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A Good Hanging
by Ian Rankin
Series: Inspector Rebus
An omnibus of twelve short stories in the Detective Inspector Rebus mystery series revolving around an Edinburgh detective.
This was an odd collection with most of the stories not feeling very Rebus-like. I don’t know if it has simply been too long since I’ve read a Rebus or if Rankin needs more pages to develop the inspector.
There’s a smugness to this, although I do enjoy reading how Rebus figures them out, even if the process and Rebus’ solutions do irritate the hell out of Detective Constable Brian Holmes. I’m curious as to Rankin’s background as he does have a lot of fun making up clever headlines in a lot of the stories.
“Playback” discovers a dead Moira Bitter lying in a pool of her own blood with her boyfriend, John MacFarlane, fleeing the scene.
It’s clever if a bit easy for Rebus to figure out.
“The Dean Curse” is another that becomes obvious quickly. A former Army major has retired after traumatic events resulting from his undercover work, but it seems that the people he worked against have found him and are enacting revenge. It pits Rebus against a London terrorist unit with the requisite jockeying for jurisdiction.
It’s also weird as Rebus is reading Hammett’s The Dain Curse and gets rather dramatic about Hammett “influencing” him. I suspect it was Rankin having read some Hammett and getting ideas from his reading.
“Being Frank” is one huge coincidence when Frank, a gentleman of the road who is full of stories, overhears a pair of men in a suspicious conversation. They are words that Rebus blows off until he hears them again in a different, unexpected circumstance.
Cute and the level of coincidence is unbelievable.
“Concrete Evidence” is a convoluted cold case that Rebus follows to its bitter end. Seemingly unsolvable, Rebus follows each thread as it leads to another and another until the truth rears up.
Whew, talk about coldblooded…
“Seeing Things” is a religious experience when three Catholic girls see God appear in the Hermitage of Braid, and Father Byrne and some zealots appear to protect the area. It doesn’t seem they do so well since a dead trunk is found. One that leads to the discovery of a murder.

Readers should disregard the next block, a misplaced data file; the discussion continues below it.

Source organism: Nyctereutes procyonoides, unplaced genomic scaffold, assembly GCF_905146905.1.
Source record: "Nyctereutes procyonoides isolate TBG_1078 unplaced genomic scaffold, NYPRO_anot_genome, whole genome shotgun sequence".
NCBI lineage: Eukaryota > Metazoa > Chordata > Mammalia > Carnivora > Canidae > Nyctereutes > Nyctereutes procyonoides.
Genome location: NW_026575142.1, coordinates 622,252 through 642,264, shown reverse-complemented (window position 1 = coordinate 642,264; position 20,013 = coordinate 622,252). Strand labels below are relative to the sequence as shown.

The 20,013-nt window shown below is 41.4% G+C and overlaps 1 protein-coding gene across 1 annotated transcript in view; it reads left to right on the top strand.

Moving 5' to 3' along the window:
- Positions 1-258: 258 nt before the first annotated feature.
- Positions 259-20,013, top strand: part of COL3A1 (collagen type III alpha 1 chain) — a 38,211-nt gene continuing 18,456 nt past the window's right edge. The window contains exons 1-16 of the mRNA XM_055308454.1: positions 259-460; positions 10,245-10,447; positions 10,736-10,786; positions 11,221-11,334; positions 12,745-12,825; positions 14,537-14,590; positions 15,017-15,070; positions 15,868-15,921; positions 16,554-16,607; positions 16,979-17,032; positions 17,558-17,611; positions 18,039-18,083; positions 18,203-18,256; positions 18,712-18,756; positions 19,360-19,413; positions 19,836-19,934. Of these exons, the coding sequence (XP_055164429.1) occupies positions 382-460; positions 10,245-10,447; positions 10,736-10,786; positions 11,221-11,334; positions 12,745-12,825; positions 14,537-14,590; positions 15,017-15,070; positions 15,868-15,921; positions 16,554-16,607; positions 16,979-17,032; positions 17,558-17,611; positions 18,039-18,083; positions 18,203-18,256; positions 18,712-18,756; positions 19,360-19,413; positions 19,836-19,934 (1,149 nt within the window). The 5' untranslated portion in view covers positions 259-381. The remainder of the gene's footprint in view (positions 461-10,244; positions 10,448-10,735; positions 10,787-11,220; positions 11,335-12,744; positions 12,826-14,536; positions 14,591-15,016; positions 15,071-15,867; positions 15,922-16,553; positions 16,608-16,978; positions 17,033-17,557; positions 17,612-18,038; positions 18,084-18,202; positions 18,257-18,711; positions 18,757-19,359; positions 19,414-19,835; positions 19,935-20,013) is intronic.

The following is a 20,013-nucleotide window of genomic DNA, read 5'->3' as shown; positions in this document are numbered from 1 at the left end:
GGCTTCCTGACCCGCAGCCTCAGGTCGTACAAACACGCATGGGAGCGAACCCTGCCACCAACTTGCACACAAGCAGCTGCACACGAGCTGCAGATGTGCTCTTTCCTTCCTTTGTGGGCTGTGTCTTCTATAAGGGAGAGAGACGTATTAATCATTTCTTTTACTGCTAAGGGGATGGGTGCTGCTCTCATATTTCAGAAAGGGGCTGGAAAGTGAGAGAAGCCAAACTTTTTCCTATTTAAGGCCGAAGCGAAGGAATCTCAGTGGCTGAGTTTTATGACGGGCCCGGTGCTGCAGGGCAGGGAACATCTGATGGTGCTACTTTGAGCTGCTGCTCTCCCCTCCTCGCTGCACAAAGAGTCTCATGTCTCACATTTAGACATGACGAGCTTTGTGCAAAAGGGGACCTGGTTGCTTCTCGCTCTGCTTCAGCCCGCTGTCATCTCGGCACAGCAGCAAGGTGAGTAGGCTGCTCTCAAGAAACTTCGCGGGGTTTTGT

“A Good Hanging” finds a Fringe festival in Edinburgh with people performing all over the city, and at first, the man hanging from a gibbet is thought to be part of the drama.
This had a weird beginning and ended by being too easily solved and so very sad.
“Tit for Tat” is aflame in arson when a young man’s flat is torched. His own fault as he provides the police with the motive.
Cute bit of detecting, but what an idiot the victim was!
“Not Provan” starts with a thrilled Rebus watching a trial for a young man who’s been a thorn in his side for years. Finally, this berk is going to be put away. Only, during the trial, it appears that he’ll get off. Rebus is trying to figure out how when he encounters another amateur detective investigating the night in question.
Another clever bit of detecting.
“Sunday” was intended as a day of reflection, and Rebus is spending this Sunday, trying to find a peace as he submerges himself into Sunday’s weekly routine.
This one was slow to unveil and finally makes sense as to why Rebus is so obsessed with his home life. This was one of my favorites if only because there’s a yin-yang in Rebus’ thoughts on the reasons for his introspection.
“Auld Lang Syne” finds Rebus and a contingent of policemen out on New Year’s Eve trying to stop a drug deal when an unexpected suspect turns up. When Trigger confirms having seen the light, Rebus doesn’t quite buy it. It’s a very suspicious hope.
While the encounter between Rebus and bad guy is interesting, I suspect it’s more of a statement on the stupidity of inter-law enforcement rivalry. I did like the twist Rankin used in this.
“The Gentleman’s Club” discovers a young girl naked and in the bath, having committed suicide. Her distraught and wealthy parents are clueless as to why, but the clues pile up and the truth is just horrifying.
Wow, the resolution of this was enough to make my blood run cold.
“Monstrous Trumpet” takes the piss out of Inspector Clouseau, er, I mean, Inspector Cluzeau, a visiting French cop who wants to see how the Edinburgh cops do it. Chief Inspector Lauderdale thinks it’ll be laugh to make Rebus responsible for him. Desperate to figure out what to do with him, Rebus begs the desk sergeant for a case. One which finds the Scot and the Frenchman in the Royal Mile at an art gallery to investigate the theft of a bronze.
This was clever, funny, embarrassing, and sad with the betrayal.
The Cover and Title
The cover feels more like a Victorian mystery with its smoggy looking gray background speckled in black accented with the distorted perspective of the orange, glowing street lamp.
The title is taken from one of the short stories and could be thought to reflect on the fate of those who are caught, metaphorically A Good Hanging.